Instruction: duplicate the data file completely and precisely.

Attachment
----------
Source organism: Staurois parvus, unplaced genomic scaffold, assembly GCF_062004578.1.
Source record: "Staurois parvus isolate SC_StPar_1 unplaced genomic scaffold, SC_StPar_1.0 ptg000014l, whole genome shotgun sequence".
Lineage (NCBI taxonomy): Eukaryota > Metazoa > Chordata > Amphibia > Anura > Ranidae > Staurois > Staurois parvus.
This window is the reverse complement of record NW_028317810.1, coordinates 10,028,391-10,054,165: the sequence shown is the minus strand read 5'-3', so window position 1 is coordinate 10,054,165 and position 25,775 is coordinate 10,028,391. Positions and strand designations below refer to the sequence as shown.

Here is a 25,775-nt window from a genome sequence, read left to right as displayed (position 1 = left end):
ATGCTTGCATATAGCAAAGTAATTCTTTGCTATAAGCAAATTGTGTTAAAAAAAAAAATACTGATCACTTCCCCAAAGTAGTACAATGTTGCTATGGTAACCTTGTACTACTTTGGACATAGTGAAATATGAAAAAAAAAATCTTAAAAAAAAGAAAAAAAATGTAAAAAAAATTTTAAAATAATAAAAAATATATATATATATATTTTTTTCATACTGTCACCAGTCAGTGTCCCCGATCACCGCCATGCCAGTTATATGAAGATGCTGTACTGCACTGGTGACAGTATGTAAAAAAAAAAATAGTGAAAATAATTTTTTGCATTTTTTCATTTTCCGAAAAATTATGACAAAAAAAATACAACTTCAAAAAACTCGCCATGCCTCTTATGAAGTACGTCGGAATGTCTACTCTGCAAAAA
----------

Source organism: Staurois parvus, unplaced genomic scaffold, assembly GCF_062004578.1.
Source record: "Staurois parvus isolate SC_StPar_1 unplaced genomic scaffold, SC_StPar_1.0 ptg000014l, whole genome shotgun sequence".
Lineage (NCBI taxonomy): Eukaryota > Metazoa > Chordata > Amphibia > Anura > Ranidae > Staurois > Staurois parvus.
This window is the reverse complement of record NW_028317810.1, coordinates 10,028,391-10,054,165: the sequence shown is the minus strand read 5'-3', so window position 1 is coordinate 10,054,165 and position 25,775 is coordinate 10,028,391. Positions and strand designations below refer to the sequence as shown.

Here is a 25,775-nt window from a genome sequence, read left to right as displayed (position 1 = left end):
ATGCTTGCATATAGCAAAGTAATTCTTTGCTATAAGCAAATTGTGTTAAAAAAAAAAATACTGATCACTTCCCCAAAGTAGTACAATGTTGCTATGGTAACCTTGTACTACTTTGGACATAGTGAAATATGAAAAAAAAAATCTTAAAAAAAAGAAAAAAAATGTAAAAAAAATTTTAAAATAATAAAAAATATATATATATATATTTTTTTCATACTGTCACCAGTCAGTGTCCCCGATCACCGCCATGCCAGTTATATGAAGATGCTGTACTGCACTGGTGACAGTATGTAAAAAAAAAAATAGTGAAAATAATTTTTTGCATTTTTTCATTTTCCGAAAAATTATGACAAAAAAAATACAACTTCAAAAAACTCGCCATGCCTCTTATGAAGTACGTCGGAATGTCTACTCTGCAAAAA